JabRef! A good reference manager, open-source (i.e. free), with GUI, and especially great if you're using LaTeX! You can link your Pdf's to individual entries, enter abstracts, long general notes, create groups based on keywords, etc. and it works with BibTex (so bibliography/references are automatically generated according to the style you chose). Works with most operating systems, or at least with Linux and Windows.

Downloadable here: http://jabref.sourceforge.net/

spreadsheet/database help

just to add to the others, there's also open source referencing software, i.e. downloadble for free, for example JabRef. It's expecially useful if you're using LaTeX, I'm not sure how compatible it is with Word (compatible in terms of automatically generating the bibliography according to the style you need it) but if you are only looking for a database it's suitable in any case.

It's downloadable here: http://jabref.sourceforge.net/

Seeking advice on journal illustrations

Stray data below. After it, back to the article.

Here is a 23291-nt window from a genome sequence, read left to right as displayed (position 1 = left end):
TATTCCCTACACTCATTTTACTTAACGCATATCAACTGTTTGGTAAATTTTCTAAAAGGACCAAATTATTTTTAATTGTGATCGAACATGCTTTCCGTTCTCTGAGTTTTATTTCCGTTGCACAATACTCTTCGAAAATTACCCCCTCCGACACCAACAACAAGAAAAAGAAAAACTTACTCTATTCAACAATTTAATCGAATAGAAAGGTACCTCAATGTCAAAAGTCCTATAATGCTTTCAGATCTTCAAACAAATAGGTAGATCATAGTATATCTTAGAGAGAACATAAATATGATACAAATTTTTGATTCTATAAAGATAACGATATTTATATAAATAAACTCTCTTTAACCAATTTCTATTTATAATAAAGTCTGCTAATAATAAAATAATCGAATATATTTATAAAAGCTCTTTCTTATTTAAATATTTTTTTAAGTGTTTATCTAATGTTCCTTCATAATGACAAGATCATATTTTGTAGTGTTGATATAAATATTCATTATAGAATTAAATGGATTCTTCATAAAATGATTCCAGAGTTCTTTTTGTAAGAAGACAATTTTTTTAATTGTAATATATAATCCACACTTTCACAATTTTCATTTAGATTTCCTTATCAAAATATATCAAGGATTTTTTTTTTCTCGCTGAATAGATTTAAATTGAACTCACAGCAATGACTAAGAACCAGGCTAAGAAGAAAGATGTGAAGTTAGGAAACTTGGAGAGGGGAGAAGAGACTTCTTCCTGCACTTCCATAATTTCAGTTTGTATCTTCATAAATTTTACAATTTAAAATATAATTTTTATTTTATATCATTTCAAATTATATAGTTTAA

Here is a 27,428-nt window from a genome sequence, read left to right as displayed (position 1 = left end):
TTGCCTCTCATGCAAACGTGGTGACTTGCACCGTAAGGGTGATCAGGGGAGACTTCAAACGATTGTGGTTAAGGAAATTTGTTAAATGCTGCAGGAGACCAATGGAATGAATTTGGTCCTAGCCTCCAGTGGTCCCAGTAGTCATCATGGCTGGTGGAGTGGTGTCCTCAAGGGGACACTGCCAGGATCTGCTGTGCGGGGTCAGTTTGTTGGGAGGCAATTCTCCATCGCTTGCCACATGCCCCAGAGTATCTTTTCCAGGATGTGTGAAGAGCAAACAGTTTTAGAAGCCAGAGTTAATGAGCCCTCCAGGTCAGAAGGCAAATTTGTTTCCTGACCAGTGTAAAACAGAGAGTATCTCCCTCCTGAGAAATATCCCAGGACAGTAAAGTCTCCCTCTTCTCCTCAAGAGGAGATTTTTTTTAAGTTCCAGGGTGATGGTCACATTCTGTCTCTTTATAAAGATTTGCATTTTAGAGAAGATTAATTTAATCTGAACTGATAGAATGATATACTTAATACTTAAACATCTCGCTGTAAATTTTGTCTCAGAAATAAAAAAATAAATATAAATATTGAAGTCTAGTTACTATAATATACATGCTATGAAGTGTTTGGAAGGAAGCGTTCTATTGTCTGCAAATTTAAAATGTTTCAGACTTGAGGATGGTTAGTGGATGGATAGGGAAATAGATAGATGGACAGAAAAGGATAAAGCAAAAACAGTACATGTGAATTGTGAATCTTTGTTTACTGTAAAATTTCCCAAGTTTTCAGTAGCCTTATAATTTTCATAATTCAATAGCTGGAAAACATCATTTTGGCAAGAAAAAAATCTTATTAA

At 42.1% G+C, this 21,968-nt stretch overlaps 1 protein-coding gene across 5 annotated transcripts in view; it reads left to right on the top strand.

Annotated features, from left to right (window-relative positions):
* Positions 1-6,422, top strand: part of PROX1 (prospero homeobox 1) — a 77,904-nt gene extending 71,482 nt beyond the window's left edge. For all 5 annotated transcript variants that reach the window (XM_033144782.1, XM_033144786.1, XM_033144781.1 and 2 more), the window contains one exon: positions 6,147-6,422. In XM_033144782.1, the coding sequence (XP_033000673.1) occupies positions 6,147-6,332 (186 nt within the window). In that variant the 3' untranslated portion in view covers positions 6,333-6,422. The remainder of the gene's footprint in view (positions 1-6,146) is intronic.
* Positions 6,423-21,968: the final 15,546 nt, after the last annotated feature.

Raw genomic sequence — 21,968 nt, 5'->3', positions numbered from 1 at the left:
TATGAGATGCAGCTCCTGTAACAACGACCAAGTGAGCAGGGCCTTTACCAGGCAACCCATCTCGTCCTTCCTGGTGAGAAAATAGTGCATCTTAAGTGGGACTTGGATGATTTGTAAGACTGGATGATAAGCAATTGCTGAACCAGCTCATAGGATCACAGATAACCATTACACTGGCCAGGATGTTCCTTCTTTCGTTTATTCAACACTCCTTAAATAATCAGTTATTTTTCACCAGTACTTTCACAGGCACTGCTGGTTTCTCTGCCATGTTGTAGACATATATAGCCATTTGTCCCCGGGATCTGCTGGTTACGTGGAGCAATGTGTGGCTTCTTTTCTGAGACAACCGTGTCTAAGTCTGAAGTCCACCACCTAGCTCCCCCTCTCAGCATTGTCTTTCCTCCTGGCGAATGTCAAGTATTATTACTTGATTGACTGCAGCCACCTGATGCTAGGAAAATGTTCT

Inkscape is great, and freely downloadable. It's a vector graphics programme (kind of an open-source imitation of corel draw), but you can also convert the results into a bitmap format. Very good for diagrams of all sorts, in my opinion.

Official site: http://www.inkscape.org/
Downloadable also here: http://sourceforge.net/projects/inkscape/files/
Some info on the programme: http://en.wikipedia.org/wiki/Inkscape

disinterested/absent supervisors

======= Date Modified 17 Dec 2009 19:15:33 =======
Thanks yellowtreble, it's good to hear that you've come so far despite all the difficulties with supervision! I've already made some new year's resolutions with regard to being more active at networking and trying to get feedback from other academics. At the moment feeling rather low though and not very confident about my project and its future, but hope that taking a break for Christmas will put things into perspective. Thanks very much for your input!

Book suggestions?

I have to second the previous poster, Stieg Larsson's trilogy is really entertaining (I only read the first volume) and I normally don't read crime novels at all!